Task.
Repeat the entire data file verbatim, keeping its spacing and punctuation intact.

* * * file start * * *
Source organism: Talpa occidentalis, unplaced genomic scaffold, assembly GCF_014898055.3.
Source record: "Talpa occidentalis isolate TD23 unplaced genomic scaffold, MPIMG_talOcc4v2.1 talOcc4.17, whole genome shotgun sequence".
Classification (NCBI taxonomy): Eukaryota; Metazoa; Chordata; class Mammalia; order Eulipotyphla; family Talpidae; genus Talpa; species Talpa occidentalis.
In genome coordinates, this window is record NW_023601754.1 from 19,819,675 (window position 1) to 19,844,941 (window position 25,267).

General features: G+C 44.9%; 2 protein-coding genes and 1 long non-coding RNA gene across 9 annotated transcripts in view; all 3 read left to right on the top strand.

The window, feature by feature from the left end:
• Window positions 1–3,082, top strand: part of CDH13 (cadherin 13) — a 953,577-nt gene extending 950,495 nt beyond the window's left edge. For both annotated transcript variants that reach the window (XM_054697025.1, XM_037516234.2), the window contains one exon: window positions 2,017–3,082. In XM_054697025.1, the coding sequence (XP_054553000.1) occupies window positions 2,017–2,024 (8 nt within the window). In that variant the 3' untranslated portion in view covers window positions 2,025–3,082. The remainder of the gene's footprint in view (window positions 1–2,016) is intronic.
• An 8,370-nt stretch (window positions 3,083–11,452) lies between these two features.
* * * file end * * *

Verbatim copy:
Source organism: Talpa occidentalis, unplaced genomic scaffold, assembly GCF_014898055.3.
Source record: "Talpa occidentalis isolate TD23 unplaced genomic scaffold, MPIMG_talOcc4v2.1 talOcc4.17, whole genome shotgun sequence".
Classification (NCBI taxonomy): Eukaryota; Metazoa; Chordata; class Mammalia; order Eulipotyphla; family Talpidae; genus Talpa; species Talpa occidentalis.
In genome coordinates, this window is record NW_023601754.1 from 19,819,675 (window position 1) to 19,844,941 (window position 25,267).

General features: G+C 44.9%; 2 protein-coding genes and 1 long non-coding RNA gene across 9 annotated transcripts in view; all 3 read left to right on the top strand.

The window, feature by feature from the left end:
• Window positions 1–3,082, top strand: part of CDH13 (cadherin 13) — a 953,577-nt gene extending 950,495 nt beyond the window's left edge. For both annotated transcript variants that reach the window (XM_054697025.1, XM_037516234.2), the window contains one exon: window positions 2,017–3,082. In XM_054697025.1, the coding sequence (XP_054553000.1) occupies window positions 2,017–2,024 (8 nt within the window). In that variant the 3' untranslated portion in view covers window positions 2,025–3,082. The remainder of the gene's footprint in view (window positions 1–2,016) is intronic.
• An 8,370-nt stretch (window positions 3,083–11,452) lies between these two features.